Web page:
John Sadler (Town Clerk of London)

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John Sadler, of Warmwell
Born1615
England
Died1674
England
NationalityEnglish
Other namesJohn Sadler, town clerk of London
OccupationLawyer, public official
Known forEnglish lawyer, Member of Parliament, Town Clerk of London, Hebraist, Neoplatonist, academic

John Sadler (of Warmwell) (18 August 1615 – April 1674) was an English lawyer, academic, Member of Parliament, Town Clerk of London, Hebraist, Neoplatonist[1] and millenarian thinker, private secretary to Oliver Cromwell, and member of the Parliamentarian Council of State. He was Master of Magdalene College, Cambridge from 1650 to 1660.[2]

Sadler was educated at Emmanuel College, Cambridge.[3]

Family[edit]

He married Jane, daughter of the Dorset MP John Trenchard.[4] His sister Ann married John Harvard.

In politics[edit]

He was nominated for Cambridgeshire for the 1653 Barebone's Parliament.[5] In 1659, for the Third Protectorate Parliament, he was MP for Yarmouth, in the Isle of Wight.

Ernestine van der Wall writes:[6]

The Hale Commission on law reform, headed from 1652 by Sir Matthew Hale, had Sadler as a leading lawyer, together with William Steele and John Fountain.[7]

He was Town Clerk of London from 3 July 1649 (elected) to 18 September 1660.[2] He was removed on the Restoration, under the pretext that he had signed the death warrant of Christopher Love.[8] He was suspended 4 September 1660, then the suspension was removed on 6 September 1660 and finally he was "declared incapable of office" on 18 September 1660.[9]

Political thought[edit]

He wrote The Rights of the Kingdom (1649), a founding document[10] of British Israelitism. Tudor Parfitt[11] calls it "one of the first invented expressions of an invented Israelite genealogy for the British". This was not, however, its overt purpose. Glen Burgess calls it[12] "an historical defence of the regicide". Maurice Vile writes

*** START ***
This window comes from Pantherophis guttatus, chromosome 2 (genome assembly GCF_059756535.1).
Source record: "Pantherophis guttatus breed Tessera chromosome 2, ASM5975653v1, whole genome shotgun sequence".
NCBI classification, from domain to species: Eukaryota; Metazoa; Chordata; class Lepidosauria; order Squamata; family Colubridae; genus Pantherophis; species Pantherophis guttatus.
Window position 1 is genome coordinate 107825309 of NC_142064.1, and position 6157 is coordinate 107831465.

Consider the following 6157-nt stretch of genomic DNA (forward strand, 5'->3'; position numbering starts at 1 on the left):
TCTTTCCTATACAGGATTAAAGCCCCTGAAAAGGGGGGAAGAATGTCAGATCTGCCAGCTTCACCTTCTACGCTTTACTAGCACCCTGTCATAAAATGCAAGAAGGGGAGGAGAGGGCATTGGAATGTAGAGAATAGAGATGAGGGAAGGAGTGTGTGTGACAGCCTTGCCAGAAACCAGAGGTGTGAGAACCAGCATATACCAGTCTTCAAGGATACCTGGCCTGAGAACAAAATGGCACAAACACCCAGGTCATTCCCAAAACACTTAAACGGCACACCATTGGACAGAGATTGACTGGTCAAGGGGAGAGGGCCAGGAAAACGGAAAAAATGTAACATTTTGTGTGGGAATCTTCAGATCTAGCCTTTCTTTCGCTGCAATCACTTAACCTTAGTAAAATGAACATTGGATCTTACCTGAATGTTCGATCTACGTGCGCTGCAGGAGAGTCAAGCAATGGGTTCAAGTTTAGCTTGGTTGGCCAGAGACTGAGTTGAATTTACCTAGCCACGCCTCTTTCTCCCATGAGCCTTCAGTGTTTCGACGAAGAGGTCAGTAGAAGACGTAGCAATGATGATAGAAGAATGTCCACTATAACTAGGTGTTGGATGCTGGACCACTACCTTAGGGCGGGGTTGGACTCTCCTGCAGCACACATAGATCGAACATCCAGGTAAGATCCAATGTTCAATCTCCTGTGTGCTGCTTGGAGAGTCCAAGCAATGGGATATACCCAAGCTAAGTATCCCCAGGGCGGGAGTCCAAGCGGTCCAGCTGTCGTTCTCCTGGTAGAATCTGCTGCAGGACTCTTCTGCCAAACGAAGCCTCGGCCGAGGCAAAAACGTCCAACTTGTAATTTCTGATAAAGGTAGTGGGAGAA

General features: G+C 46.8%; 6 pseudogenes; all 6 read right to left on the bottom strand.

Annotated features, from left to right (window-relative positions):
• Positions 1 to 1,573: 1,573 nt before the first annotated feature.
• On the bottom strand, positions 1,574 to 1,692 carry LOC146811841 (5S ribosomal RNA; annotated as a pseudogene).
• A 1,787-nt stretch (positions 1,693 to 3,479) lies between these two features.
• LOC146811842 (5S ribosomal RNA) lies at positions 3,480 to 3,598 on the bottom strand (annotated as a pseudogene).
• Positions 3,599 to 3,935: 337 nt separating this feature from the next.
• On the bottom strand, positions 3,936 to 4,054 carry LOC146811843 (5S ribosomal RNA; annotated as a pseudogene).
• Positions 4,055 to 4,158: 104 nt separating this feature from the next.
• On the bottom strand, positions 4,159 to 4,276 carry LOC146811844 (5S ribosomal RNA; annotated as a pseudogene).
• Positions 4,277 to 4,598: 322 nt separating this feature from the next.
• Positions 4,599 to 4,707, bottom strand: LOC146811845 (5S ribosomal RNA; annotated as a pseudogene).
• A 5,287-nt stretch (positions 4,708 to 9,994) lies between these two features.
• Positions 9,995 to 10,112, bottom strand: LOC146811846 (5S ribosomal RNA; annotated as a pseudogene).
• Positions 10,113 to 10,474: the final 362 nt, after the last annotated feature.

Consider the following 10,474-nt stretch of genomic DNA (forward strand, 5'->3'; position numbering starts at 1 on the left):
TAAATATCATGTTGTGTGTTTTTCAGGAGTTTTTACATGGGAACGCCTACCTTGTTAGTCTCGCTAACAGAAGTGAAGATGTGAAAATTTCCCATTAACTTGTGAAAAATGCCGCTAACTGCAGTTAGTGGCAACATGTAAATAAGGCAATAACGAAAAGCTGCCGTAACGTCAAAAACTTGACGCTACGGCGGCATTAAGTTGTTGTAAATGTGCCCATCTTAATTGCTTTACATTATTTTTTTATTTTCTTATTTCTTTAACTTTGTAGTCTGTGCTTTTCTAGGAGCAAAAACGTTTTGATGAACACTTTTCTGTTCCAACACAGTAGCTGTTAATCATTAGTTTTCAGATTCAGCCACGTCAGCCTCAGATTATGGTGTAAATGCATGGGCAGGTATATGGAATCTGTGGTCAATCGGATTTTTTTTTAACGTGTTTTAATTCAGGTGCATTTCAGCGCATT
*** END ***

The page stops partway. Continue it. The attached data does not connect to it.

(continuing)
Hartlib circle[edit]

Sadler was a philosemite,[14] on friendly terms with Menasseh Ben Israel.[15] He believed that readmission would allow for the Jews to be converted to Christianity, which would hasten the new millennium (which he conceived as being a time of "more justice and more mercy" rather than being visited by Christ's "bodily presence").[16] He was also an associate of Samuel Hartlib and John Dury. This interest was not clearly separated from the line taken by Sadler in The Rights of the Kingdom.[17]

References[edit]

  1. ^ John T. Young, Faith, Medical Alchemy and Natural Philosophy (1998), p. 59.
  2. ^ a b Concise Dictionary of National Biography.
  3. ^ "Sadler, John (SDLR630J)". A Cambridge Alumni Database. University of Cambridge.
  4. ^ Weymouth, Dorset History & Heritage – Warmwell Village & Parish inc Warmwell House
  5. ^ List of members nominated for Parliament of 1653 | British History Online
  6. ^ PDF Archived 18 September 2007 at the Wayback Machine, p. 51.
  7. ^ Mary Cotterell, "Interregnum Law Reform: The Hale Commission of 1652", The English Historical Review, Vol. 83, No. 329 (Oct., 1968), pp. 689–704.
  8. ^ Reginald R. Sharpe, London and the Kingdom, Volume II, p. 383. Gutenberg text
  9. ^ Libraries, Archives and Guildhall Art Gallery, "The Town Clerk" – Page 72, from the London Metropolitan Archives, City of London, 40 Northampton Road, London EC 1R 0HB – www.cityoflondon.gov.uk – www.lma.gov.uk
  10. ^ British Israelitism
  11. ^ The Lost Tribes of Israel: The History of a Myth (2002), p. 42.
  12. ^ The Politics of the Ancient Constitution, p. 98.
  13. ^ Constitutionalism and the Separation of Powers (1967), PDF Archived 19 March 2007 at the Wayback Machine. See also Francis Dunham Wormuth, The Origins of Modern Constitutionalism (1949), Ch. VIII.
  14. ^ Coulton, Barbara (2001). Cromwell and the ‘readmission’ of the Jews to England, 1656. Journal of the Cromwell Association.
  15. ^ Roth, Cecil. Life of Menasseh Ben Israel. Philadelphia. 1934. p.191.
  16. ^ Scult, Mel (1978). Millennial Expectations and Jewish Liberties: A Study of the Efforts to Convert the Jews in Britain, Up to the Mid Nineteenth Century. Brill Archive. pps.26.
  17. ^ The year 1649 then shows Durie, Worsley, Sadler, Jessey, Moriaen, Boreel and Menasseh all dealing with the question whether the lost tribes were living in America[...]. van der Wall, p. 55.

See also[edit]

Preceded by
Robert Mitchell
Town Clerk of London
1649–1660
Succeeded by
Sir John Weld
Parliament of the United Kingdom
Preceded by
Member of Parliament for Cambridge
1653
Succeeded by
Academic offices
Preceded by
Edward Rainbow
Master of Magdalene College, Cambridge
1650–1660
Succeeded by
Edward Rainbow